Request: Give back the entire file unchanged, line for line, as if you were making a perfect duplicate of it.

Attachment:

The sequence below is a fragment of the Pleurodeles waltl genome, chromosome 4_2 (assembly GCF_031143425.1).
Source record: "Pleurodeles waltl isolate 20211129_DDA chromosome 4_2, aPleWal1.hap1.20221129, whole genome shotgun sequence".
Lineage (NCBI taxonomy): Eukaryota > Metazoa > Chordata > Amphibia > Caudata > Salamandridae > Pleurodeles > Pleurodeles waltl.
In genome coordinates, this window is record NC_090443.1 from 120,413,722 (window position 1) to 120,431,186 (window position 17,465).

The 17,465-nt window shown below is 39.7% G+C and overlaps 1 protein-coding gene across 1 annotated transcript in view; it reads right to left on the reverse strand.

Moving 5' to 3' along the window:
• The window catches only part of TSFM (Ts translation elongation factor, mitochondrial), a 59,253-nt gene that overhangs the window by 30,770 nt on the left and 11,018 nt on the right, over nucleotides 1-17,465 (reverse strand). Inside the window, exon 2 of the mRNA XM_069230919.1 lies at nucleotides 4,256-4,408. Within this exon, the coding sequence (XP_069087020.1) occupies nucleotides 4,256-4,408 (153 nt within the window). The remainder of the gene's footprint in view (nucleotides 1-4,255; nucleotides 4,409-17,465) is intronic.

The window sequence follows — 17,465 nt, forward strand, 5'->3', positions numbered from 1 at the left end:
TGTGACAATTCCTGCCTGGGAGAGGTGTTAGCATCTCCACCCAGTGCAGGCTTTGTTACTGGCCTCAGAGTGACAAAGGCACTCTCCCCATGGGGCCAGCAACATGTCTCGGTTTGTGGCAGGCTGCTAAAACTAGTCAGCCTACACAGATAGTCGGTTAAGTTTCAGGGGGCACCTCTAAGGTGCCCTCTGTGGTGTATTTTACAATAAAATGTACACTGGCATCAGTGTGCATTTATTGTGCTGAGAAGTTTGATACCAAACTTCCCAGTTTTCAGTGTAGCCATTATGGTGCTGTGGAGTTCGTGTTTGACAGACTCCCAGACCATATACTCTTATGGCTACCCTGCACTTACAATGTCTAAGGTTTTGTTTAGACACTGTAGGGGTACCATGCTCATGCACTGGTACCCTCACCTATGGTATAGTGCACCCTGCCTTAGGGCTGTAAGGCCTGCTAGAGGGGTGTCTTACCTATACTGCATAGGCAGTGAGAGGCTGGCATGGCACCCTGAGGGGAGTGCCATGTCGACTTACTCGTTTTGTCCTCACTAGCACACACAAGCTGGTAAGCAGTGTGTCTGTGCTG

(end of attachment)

The sequence below is a fragment of the Pleurodeles waltl genome, chromosome 4_2 (assembly GCF_031143425.1).
Source record: "Pleurodeles waltl isolate 20211129_DDA chromosome 4_2, aPleWal1.hap1.20221129, whole genome shotgun sequence".
Lineage (NCBI taxonomy): Eukaryota > Metazoa > Chordata > Amphibia > Caudata > Salamandridae > Pleurodeles > Pleurodeles waltl.
In genome coordinates, this window is record NC_090443.1 from 120,413,722 (window position 1) to 120,431,186 (window position 17,465).

The 17,465-nt window shown below is 39.7% G+C and overlaps 1 protein-coding gene across 1 annotated transcript in view; it reads right to left on the reverse strand.

Moving 5' to 3' along the window:
• The window catches only part of TSFM (Ts translation elongation factor, mitochondrial), a 59,253-nt gene that overhangs the window by 30,770 nt on the left and 11,018 nt on the right, over nucleotides 1-17,465 (reverse strand). Inside the window, exon 2 of the mRNA XM_069230919.1 lies at nucleotides 4,256-4,408. Within this exon, the coding sequence (XP_069087020.1) occupies nucleotides 4,256-4,408 (153 nt within the window). The remainder of the gene's footprint in view (nucleotides 1-4,255; nucleotides 4,409-17,465) is intronic.

The window sequence follows — 17,465 nt, forward strand, 5'->3', positions numbered from 1 at the left end:
TGTGACAATTCCTGCCTGGGAGAGGTGTTAGCATCTCCACCCAGTGCAGGCTTTGTTACTGGCCTCAGAGTGACAAAGGCACTCTCCCCATGGGGCCAGCAACATGTCTCGGTTTGTGGCAGGCTGCTAAAACTAGTCAGCCTACACAGATAGTCGGTTAAGTTTCAGGGGGCACCTCTAAGGTGCCCTCTGTGGTGTATTTTACAATAAAATGTACACTGGCATCAGTGTGCATTTATTGTGCTGAGAAGTTTGATACCAAACTTCCCAGTTTTCAGTGTAGCCATTATGGTGCTGTGGAGTTCGTGTTTGACAGACTCCCAGACCATATACTCTTATGGCTACCCTGCACTTACAATGTCTAAGGTTTTGTTTAGACACTGTAGGGGTACCATGCTCATGCACTGGTACCCTCACCTATGGTATAGTGCACCCTGCCTTAGGGCTGTAAGGCCTGCTAGAGGGGTGTCTTACCTATACTGCATAGGCAGTGAGAGGCTGGCATGGCACCCTGAGGGGAGTGCCATGTCGACTTACTCGTTTTGTCCTCACTAGCACACACAAGCTGGTAAGCAGTGTGTCTGTGCTG